Despite this emerging consensus, however, the issue is far from settled. For one thing, it may be the case that, as with the Mormons, something other than religious faith narrowly understood could have an influence on morality; it has been suggested, for example, that participation in any kind of small-group activity, whether or not individuals are themselves religious, can reduce alcohol and drug consumption, and since small groups are increasingly popular in American religion, morality effects, as they might be called, may have more to do with group psychology than with faith. For another, causality is nearly impossible to ascertain in studies like these, so that t may be that moral people are attracted to religion and not the other way around. But the single most difficult problem with the sociological literature is the one that the experiment at the conservative Christian university set out to correct. Nearly all of the associations that have been found between religion and moral conduct are based on what people say about their religiosity, not what they actually do. People do not just have a tendency to exaggerate whether or not they go to church; they also know what kinds of moral behavior are valued by their religion and by their society. Self-reporting is important, but it is clearly preferable, where possible, to observe behavior rather than to rely on secondhand accounts.
Because this experiment reported on what students actually did rather than what they said, it makes an important contribution to the literature dealing with religion and personal moral conduct. But it does not make a contribution that will please those who believe that religious faith causes people to deepen their moral sense. The true importance of this little study lies in the fact that, given a chance to cheat, the overwhelming majority of students, religious or not, in fact took it. Whatever difference there was between the more and less religious pales in the face of the fact that only forty-one of the 150 students honestly admitted receiving an extra point.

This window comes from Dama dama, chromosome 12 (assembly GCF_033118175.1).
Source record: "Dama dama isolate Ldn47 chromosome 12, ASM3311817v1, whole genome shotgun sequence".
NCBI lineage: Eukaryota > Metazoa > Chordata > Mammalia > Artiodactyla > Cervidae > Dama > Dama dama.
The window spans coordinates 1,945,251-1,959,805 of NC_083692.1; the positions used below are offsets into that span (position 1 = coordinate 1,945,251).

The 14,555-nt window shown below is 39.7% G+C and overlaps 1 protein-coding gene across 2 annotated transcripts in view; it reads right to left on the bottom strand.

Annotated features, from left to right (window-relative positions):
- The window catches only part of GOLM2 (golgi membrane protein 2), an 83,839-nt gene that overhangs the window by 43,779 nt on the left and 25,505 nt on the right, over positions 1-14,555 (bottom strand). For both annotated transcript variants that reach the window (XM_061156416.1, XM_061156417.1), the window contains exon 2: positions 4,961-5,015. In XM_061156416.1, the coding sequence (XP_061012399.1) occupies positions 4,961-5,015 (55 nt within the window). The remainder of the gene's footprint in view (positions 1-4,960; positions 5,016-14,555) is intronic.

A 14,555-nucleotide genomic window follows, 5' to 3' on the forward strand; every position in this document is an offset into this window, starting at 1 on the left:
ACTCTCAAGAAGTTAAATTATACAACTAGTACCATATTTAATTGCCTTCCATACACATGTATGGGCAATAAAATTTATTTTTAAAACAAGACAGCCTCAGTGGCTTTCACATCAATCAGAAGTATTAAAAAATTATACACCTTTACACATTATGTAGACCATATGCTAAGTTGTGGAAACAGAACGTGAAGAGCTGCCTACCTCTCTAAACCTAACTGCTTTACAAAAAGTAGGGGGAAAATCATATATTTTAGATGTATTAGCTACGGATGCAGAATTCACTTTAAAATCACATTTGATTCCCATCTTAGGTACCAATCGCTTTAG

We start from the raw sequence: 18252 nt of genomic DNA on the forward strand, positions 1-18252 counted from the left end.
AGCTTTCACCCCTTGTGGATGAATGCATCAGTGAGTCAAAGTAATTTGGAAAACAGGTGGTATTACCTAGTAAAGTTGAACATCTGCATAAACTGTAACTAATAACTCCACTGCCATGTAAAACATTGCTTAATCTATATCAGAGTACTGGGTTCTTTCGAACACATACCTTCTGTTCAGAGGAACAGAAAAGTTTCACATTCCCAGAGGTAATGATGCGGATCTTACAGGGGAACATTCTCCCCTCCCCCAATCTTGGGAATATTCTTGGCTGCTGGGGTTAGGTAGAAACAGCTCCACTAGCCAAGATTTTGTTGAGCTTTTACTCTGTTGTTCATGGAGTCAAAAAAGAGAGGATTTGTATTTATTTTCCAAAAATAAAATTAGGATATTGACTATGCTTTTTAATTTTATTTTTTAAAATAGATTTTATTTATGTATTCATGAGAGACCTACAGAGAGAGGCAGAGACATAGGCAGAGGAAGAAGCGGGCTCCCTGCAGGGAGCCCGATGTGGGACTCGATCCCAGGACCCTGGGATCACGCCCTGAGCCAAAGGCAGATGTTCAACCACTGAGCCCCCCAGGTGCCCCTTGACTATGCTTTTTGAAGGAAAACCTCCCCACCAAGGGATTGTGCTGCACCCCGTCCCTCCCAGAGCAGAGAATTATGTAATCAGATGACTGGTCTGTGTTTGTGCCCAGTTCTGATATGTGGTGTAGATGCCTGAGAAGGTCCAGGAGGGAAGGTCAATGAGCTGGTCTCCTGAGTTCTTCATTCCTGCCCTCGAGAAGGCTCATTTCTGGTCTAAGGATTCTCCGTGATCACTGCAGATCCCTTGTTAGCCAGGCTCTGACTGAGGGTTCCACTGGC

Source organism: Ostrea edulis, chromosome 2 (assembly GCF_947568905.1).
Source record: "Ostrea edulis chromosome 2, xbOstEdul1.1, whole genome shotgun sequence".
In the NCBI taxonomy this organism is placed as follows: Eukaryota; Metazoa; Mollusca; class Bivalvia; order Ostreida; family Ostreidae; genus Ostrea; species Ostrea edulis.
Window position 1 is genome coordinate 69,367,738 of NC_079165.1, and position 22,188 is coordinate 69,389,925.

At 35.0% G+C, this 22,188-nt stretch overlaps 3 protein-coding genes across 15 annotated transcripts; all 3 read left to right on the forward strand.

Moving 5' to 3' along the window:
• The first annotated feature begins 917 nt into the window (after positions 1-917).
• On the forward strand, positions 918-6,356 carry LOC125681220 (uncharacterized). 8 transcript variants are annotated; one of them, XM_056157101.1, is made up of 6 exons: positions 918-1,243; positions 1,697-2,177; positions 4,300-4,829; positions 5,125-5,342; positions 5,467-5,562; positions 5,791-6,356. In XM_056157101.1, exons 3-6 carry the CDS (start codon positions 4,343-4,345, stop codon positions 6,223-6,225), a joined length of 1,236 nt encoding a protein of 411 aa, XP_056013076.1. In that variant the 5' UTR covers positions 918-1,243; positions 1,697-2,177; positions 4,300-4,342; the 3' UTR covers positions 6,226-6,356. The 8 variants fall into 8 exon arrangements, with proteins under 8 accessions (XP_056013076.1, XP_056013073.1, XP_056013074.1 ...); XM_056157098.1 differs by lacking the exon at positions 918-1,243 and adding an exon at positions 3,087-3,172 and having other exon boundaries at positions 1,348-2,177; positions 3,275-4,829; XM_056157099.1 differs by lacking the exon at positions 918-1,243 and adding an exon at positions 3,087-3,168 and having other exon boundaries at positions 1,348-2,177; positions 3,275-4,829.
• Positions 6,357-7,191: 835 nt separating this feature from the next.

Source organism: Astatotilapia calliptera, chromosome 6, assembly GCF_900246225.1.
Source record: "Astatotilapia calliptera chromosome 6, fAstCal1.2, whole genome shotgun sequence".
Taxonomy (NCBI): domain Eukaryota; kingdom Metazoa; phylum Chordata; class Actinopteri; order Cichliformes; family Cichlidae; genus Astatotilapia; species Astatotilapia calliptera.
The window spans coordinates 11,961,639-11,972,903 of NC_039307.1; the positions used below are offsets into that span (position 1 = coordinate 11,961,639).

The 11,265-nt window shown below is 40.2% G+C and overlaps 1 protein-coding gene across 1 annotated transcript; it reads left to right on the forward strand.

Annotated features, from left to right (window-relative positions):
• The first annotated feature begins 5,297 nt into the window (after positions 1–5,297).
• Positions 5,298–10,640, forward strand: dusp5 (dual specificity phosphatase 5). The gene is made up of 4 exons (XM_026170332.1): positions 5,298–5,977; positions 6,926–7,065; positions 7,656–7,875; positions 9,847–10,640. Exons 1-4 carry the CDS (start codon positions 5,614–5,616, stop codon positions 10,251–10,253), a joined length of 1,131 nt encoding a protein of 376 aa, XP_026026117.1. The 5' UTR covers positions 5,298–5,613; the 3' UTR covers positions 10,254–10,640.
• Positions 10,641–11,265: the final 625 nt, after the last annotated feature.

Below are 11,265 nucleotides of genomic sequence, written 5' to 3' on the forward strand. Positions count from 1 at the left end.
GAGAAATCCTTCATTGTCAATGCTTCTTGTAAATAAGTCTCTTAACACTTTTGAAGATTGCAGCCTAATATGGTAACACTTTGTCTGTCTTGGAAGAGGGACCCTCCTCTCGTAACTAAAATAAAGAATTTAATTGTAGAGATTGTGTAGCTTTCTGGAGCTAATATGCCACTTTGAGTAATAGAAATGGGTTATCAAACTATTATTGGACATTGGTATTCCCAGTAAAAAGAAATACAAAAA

The prevalence of widespread cheating at a predominantly conservative Christian university would seem to confirm the views of those who believe that religion, far from having a positive influence on personal moral conduct, is more likely to produce hypocrisy than honesty. For all the talk of faith-based initiatives and charitable choice, they would point out, religion’s record on personal morality cannot be evaluated without considering such real-world events as the financial scandals associated with Jimmy Swaggert and Jim and Tammy Faye Bakker, the persistence of racism or anti-Semitism among various religious denominations, or the all-too-frequent examples of pedophilia found in the Catholic priesthood and the moral (by any standard) efforts of the Church hierarchy to keep them secret. If anything, people of this persuasion believe, faith is more likely to be associated with immorality than its opposite, since it causes so many people to close their eyes to the kind of self-examination that genuine morality requires.
Yet it is as wrong to gloat about religion’s failure to live up to the highest standards of morality as it is to believe that religious belief by itself can transform a bad person into a good one. Religion and morality interact in ways that can rarely produce a one-to-one relationship in either direction. Religion cannot be treated in so functional a manner, as if one can wind it up like a clock – or bring it to a stop – in order to cure one’s favorite social ills. We live, for better or worse, in a society in which people receive cues on how to act from many, often contradictory, sources. Against the seductions of careerism and conformism – and in the face of media-induced cynicism, the necessity of political compromise, the demands of children, and the simple human desire to live without perpetual crises of conscience – religion can play only a supporting role in transforming secular society into its own views of the good life.
None of this answers the question of whether the United States would be better off if it allowed leeway for faith-based organizations to play more of a role in public policy; my personal view is that it probably would be. But to expect that religion can serve as a corrective to any one of a number of perceived moral flaws in the United States – that, for example, it can lead individuals to repudiate the lessons of the 1960s or to transform themselves from law-breaking to law-abiding citizens – reflects an outdated conception of what religion is actually like. Long ago and far away, faith may well have been strict enough, and its capacity to win obedience strong enough, for religion to offer a panacea for the world’s miseries. But these days the world is no longer quite so miserable and religion is not quite so powerful. Most of the religious believers in the United States do not believe that God exists in order to balance the federal budget or lower the rate of recidivism. Blending religion and politics in such a manner is a temptation they have little trouble resisting.
Table of Contents:
Introduction: The passing of the old-time religion
Chapter 1: Worship
Chapter 2: Fellowship
Chapter 3: Doctrine
Chapter 4: Tradition
Chapter 5: Morality
Chapter 6: Sin
Chapter 7: Witness
Chapter 8: Identity
Conclusion: Is democracy safe from religion?